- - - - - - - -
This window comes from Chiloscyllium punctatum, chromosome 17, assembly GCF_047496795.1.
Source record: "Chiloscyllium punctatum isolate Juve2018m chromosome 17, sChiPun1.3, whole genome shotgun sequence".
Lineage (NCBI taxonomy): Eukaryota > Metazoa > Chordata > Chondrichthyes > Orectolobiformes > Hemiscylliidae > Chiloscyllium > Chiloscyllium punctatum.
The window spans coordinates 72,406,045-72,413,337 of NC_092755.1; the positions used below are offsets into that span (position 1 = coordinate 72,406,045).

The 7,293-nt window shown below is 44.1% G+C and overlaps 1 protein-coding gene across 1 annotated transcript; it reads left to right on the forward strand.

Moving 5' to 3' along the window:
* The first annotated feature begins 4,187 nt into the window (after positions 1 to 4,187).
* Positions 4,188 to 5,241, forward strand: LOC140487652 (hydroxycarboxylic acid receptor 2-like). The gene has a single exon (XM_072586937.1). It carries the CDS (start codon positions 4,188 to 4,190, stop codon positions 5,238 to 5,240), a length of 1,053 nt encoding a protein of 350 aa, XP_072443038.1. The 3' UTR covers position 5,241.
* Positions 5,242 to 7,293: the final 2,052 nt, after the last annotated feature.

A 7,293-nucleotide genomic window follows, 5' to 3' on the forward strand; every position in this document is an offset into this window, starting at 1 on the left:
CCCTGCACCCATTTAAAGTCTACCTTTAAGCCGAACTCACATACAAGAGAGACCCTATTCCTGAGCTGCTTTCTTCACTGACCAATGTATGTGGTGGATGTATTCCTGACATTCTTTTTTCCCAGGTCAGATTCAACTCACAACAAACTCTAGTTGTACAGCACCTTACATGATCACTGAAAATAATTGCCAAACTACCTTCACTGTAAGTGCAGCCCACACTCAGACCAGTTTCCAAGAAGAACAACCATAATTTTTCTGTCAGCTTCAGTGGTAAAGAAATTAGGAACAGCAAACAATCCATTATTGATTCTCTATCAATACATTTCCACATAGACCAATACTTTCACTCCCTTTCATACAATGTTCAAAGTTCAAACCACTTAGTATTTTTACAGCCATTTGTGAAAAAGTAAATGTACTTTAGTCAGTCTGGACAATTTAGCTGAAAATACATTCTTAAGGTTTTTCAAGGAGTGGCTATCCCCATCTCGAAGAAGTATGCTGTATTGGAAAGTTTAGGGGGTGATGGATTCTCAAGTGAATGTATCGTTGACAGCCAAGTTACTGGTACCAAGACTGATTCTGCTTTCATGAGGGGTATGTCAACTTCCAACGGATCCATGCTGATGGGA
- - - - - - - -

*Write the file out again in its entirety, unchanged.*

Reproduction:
This window comes from Chiloscyllium punctatum, chromosome 17, assembly GCF_047496795.1.
Source record: "Chiloscyllium punctatum isolate Juve2018m chromosome 17, sChiPun1.3, whole genome shotgun sequence".
Lineage (NCBI taxonomy): Eukaryota > Metazoa > Chordata > Chondrichthyes > Orectolobiformes > Hemiscylliidae > Chiloscyllium > Chiloscyllium punctatum.
The window spans coordinates 72,406,045-72,413,337 of NC_092755.1; the positions used below are offsets into that span (position 1 = coordinate 72,406,045).

The 7,293-nt window shown below is 44.1% G+C and overlaps 1 protein-coding gene across 1 annotated transcript; it reads left to right on the forward strand.

Moving 5' to 3' along the window:
* The first annotated feature begins 4,187 nt into the window (after positions 1 to 4,187).
* Positions 4,188 to 5,241, forward strand: LOC140487652 (hydroxycarboxylic acid receptor 2-like). The gene has a single exon (XM_072586937.1). It carries the CDS (start codon positions 4,188 to 4,190, stop codon positions 5,238 to 5,240), a length of 1,053 nt encoding a protein of 350 aa, XP_072443038.1. The 3' UTR covers position 5,241.
* Positions 5,242 to 7,293: the final 2,052 nt, after the last annotated feature.

A 7,293-nucleotide genomic window follows, 5' to 3' on the forward strand; every position in this document is an offset into this window, starting at 1 on the left:
CCCTGCACCCATTTAAAGTCTACCTTTAAGCCGAACTCACATACAAGAGAGACCCTATTCCTGAGCTGCTTTCTTCACTGACCAATGTATGTGGTGGATGTATTCCTGACATTCTTTTTTCCCAGGTCAGATTCAACTCACAACAAACTCTAGTTGTACAGCACCTTACATGATCACTGAAAATAATTGCCAAACTACCTTCACTGTAAGTGCAGCCCACACTCAGACCAGTTTCCAAGAAGAACAACCATAATTTTTCTGTCAGCTTCAGTGGTAAAGAAATTAGGAACAGCAAACAATCCATTATTGATTCTCTATCAATACATTTCCACATAGACCAATACTTTCACTCCCTTTCATACAATGTTCAAAGTTCAAACCACTTAGTATTTTTACAGCCATTTGTGAAAAAGTAAATGTACTTTAGTCAGTCTGGACAATTTAGCTGAAAATACATTCTTAAGGTTTTTCAAGGAGTGGCTATCCCCATCTCGAAGAAGTATGCTGTATTGGAAAGTTTAGGGGGTGATGGATTCTCAAGTGAATGTATCGTTGACAGCCAAGTTACTGGTACCAAGACTGATTCTGCTTTCATGAGGGGTATGTCAACTTCCAACGGATCCATGCTGATGGGA